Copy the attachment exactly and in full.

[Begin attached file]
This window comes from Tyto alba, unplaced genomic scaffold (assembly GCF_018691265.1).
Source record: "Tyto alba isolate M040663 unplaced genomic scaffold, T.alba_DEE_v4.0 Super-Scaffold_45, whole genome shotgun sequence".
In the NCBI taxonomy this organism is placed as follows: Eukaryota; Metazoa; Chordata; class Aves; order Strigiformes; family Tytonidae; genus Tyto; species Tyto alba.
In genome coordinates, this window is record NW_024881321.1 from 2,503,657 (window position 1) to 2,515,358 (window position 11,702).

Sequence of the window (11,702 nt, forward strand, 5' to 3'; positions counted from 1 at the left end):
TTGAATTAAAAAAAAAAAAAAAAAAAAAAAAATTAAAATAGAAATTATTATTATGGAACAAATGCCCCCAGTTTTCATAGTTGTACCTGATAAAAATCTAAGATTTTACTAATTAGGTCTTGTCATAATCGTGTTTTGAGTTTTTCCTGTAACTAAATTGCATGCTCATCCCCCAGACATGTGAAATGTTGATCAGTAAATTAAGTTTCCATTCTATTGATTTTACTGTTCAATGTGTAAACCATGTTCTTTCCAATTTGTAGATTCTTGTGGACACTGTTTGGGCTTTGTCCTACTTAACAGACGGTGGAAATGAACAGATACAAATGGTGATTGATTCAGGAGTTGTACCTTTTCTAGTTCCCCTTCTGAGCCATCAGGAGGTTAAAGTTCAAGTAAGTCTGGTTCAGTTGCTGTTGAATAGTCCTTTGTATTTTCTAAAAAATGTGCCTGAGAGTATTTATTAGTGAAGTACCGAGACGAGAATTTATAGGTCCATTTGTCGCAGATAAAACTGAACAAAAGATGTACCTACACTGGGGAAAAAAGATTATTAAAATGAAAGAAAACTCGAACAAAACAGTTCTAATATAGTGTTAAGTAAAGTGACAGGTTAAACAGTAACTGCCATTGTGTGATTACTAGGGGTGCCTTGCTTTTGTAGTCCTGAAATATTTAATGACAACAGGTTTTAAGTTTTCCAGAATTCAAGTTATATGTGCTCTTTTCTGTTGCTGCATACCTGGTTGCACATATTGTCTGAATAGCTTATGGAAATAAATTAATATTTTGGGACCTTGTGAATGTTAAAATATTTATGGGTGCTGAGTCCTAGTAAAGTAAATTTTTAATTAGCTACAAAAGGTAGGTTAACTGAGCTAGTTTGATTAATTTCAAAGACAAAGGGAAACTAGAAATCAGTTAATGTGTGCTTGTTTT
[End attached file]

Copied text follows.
This window comes from Tyto alba, unplaced genomic scaffold (assembly GCF_018691265.1).
Source record: "Tyto alba isolate M040663 unplaced genomic scaffold, T.alba_DEE_v4.0 Super-Scaffold_45, whole genome shotgun sequence".
In the NCBI taxonomy this organism is placed as follows: Eukaryota; Metazoa; Chordata; class Aves; order Strigiformes; family Tytonidae; genus Tyto; species Tyto alba.
In genome coordinates, this window is record NW_024881321.1 from 2,503,657 (window position 1) to 2,515,358 (window position 11,702).

Sequence of the window (11,702 nt, forward strand, 5' to 3'; positions counted from 1 at the left end):
TTGAATTAAAAAAAAAAAAAAAAAAAAAAAAATTAAAATAGAAATTATTATTATGGAACAAATGCCCCCAGTTTTCATAGTTGTACCTGATAAAAATCTAAGATTTTACTAATTAGGTCTTGTCATAATCGTGTTTTGAGTTTTTCCTGTAACTAAATTGCATGCTCATCCCCCAGACATGTGAAATGTTGATCAGTAAATTAAGTTTCCATTCTATTGATTTTACTGTTCAATGTGTAAACCATGTTCTTTCCAATTTGTAGATTCTTGTGGACACTGTTTGGGCTTTGTCCTACTTAACAGACGGTGGAAATGAACAGATACAAATGGTGATTGATTCAGGAGTTGTACCTTTTCTAGTTCCCCTTCTGAGCCATCAGGAGGTTAAAGTTCAAGTAAGTCTGGTTCAGTTGCTGTTGAATAGTCCTTTGTATTTTCTAAAAAATGTGCCTGAGAGTATTTATTAGTGAAGTACCGAGACGAGAATTTATAGGTCCATTTGTCGCAGATAAAACTGAACAAAAGATGTACCTACACTGGGGAAAAAAGATTATTAAAATGAAAGAAAACTCGAACAAAACAGTTCTAATATAGTGTTAAGTAAAGTGACAGGTTAAACAGTAACTGCCATTGTGTGATTACTAGGGGTGCCTTGCTTTTGTAGTCCTGAAATATTTAATGACAACAGGTTTTAAGTTTTCCAGAATTCAAGTTATATGTGCTCTTTTCTGTTGCTGCATACCTGGTTGCACATATTGTCTGAATAGCTTATGGAAATAAATTAATATTTTGGGACCTTGTGAATGTTAAAATATTTATGGGTGCTGAGTCCTAGTAAAGTAAATTTTTAATTAGCTACAAAAGGTAGGTTAACTGAGCTAGTTTGATTAATTTCAAAGACAAAGGGAAACTAGAAATCAGTTAATGTGTGCTTGTTTT